VFW Post 2667

Korean War will be focus for Memorial Day program

by W. Winston Skinner

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The Newnan Times-Herald File Photo

Local veteran Dick Stender greets Beverly Chase of Senoia at the 2012 Memorial Day program in Newnan. Chase’s brother, Richard E. Clapp, was killed Sept. 2, 1950, during the Naktong Offensive. His remains were finally identified in 2012, after 62 years.

Connie Goosby once lived in Newnan.

He served his country during the Korean War and lost his life in Korea. Finding information about Goosby, however, has proven difficult for local veterans seeking to honor him.

“Who was Connie Goosby?” asked local veteran Dick Stender, who has been working for several years to organize the annual Memorial Day program for Veterans of Foreign Wars Post 2667. “I have run into a blank wall.”

The post “is planning for a program, honoring the 60th anniversary of the ending of the Korean War,” Stender noted. The Korean war “raged for three years and accounted for more than 50,000 American combat deaths.”

Three Cowetans lost their lives in Korea – William F. Crawford, Robert L. Shavers and Goosby. The VFW remembers a specific fallen hero each year on Memorial Day, and Crawford and Shavers were recognized in previous years.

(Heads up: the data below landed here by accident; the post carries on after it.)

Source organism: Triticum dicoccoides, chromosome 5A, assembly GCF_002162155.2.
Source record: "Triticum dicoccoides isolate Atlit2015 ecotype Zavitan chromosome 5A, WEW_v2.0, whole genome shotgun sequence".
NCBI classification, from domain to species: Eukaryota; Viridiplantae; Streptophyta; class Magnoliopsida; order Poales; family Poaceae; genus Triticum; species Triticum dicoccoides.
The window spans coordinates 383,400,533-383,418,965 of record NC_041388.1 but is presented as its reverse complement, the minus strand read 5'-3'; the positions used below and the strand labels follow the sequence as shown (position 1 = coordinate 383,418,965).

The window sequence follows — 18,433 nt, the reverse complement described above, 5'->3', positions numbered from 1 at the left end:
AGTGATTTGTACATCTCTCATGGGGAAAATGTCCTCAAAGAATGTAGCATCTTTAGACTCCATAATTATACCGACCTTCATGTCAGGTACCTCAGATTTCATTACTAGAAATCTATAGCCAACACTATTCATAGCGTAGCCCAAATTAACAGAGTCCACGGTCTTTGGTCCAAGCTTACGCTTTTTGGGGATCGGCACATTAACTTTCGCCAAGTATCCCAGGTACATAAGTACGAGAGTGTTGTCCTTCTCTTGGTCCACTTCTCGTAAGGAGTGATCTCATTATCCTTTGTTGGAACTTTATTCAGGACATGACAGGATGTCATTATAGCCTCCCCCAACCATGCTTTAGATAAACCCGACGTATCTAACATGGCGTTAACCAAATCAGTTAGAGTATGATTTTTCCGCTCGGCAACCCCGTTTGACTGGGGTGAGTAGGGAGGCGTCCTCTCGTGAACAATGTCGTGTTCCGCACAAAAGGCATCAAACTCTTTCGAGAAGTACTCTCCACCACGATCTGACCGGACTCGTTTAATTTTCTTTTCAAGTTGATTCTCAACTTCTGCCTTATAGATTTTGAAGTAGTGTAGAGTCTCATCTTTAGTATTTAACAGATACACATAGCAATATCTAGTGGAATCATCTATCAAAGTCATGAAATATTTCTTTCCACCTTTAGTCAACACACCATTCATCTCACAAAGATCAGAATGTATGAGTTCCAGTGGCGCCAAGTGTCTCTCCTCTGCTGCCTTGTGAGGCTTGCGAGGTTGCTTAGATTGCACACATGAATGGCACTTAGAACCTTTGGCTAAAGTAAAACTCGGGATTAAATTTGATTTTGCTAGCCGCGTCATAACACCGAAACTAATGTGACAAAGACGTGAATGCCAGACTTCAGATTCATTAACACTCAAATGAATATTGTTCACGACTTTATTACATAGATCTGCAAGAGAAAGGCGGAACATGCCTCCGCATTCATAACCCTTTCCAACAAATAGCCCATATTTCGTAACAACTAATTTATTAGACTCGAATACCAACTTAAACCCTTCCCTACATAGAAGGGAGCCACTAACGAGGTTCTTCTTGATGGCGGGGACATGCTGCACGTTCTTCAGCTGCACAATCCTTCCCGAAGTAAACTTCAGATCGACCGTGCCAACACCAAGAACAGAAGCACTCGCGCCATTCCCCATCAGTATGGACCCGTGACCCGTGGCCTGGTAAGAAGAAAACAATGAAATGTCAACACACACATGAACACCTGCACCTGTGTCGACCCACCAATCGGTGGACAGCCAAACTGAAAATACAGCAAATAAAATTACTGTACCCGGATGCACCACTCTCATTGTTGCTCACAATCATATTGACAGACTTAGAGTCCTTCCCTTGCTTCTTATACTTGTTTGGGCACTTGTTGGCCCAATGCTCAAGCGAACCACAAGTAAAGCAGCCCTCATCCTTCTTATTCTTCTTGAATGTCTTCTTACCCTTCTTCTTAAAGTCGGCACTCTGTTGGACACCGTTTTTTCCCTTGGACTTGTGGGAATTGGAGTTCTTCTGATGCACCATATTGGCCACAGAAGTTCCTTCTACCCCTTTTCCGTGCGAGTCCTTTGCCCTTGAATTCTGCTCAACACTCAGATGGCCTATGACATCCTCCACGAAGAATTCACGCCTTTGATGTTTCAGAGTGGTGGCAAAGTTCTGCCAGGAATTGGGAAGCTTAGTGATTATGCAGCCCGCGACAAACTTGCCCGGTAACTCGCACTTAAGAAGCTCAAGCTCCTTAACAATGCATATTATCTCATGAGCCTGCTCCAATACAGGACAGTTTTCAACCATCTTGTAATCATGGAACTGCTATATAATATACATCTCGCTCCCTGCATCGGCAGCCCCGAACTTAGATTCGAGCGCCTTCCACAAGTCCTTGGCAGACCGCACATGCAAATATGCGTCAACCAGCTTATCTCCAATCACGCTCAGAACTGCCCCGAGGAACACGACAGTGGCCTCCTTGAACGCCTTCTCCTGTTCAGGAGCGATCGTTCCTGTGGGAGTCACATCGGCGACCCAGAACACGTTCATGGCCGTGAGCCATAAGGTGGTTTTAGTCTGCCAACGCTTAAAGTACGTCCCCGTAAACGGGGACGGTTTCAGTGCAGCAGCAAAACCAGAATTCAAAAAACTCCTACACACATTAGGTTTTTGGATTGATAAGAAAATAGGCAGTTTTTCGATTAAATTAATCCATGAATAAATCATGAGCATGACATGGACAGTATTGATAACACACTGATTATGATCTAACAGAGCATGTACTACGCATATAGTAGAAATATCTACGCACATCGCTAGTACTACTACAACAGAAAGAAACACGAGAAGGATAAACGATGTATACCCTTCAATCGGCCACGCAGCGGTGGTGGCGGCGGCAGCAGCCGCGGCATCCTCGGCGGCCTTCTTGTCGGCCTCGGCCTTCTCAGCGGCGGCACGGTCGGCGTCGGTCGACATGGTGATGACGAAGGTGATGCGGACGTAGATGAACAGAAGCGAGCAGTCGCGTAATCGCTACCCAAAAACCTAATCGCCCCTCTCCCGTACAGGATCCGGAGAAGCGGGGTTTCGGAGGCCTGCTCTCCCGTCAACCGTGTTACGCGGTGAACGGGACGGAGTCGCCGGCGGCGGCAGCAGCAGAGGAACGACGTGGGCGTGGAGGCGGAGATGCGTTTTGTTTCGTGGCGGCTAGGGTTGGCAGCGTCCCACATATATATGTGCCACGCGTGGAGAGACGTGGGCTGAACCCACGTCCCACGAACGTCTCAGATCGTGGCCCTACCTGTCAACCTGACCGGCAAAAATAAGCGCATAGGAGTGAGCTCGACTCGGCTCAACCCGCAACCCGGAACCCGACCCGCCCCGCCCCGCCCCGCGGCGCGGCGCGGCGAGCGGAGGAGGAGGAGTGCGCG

The post wants to memorialize Goosby this year, but efforts to find information about him have yielded little. Stender noted Korea is “often referred to as ‘the forgotten war,’” and it seems Connie Goosby has been nearly forgotten as well.

Goosby “has turned out to be a mystery,” Stender said.

“He was born in 1927 and was for a time a resident at a house on Savannah Street. His military record is commendable, showing he died a POW of the Chinese in 1950,” Stender said.

Goosby, an African-American, was a private first class in the Army when he was captured. He was a field artillery cannoneer. Military records indicate he died Dec. 1, 1950.

Goosby’s mother, Maria, was living at 90 Savannah St. when he died, according to an article published in Panama City News in 1954.

A Goosby family with a son about the right age to be the Korean War soldier was living in Brooks in 1930. The 1940 census shows a Goosby family with a son the right age in Atlanta – and shows they were living in Atlanta in 1935, as well. It has not been determined if either of these families is Connie Goosby’s.

VFW Post Commander Jeff Carroll is requesting additional information about Goosby’s life in Newnan and asks for help from the public. “We know that Connie must have had friends and family who grieved for his loss,” Carroll said.

“We want the community to know Connie Goosby, to make him more than just a name on the bronze plaque in Veterans’ Memorial Plaza,” Carroll said.

Anyone with knowledge of Goosby should contact Stender at 770-251-9781. “Any information will be appreciated,” Stender said.

Memorial Day ceremonies will be held May 27 at 11 a.m. at Veterans’ Memorial Plaza in the city park at Jackson Street and Temple Avenue. More information on events and schedules will be announced.



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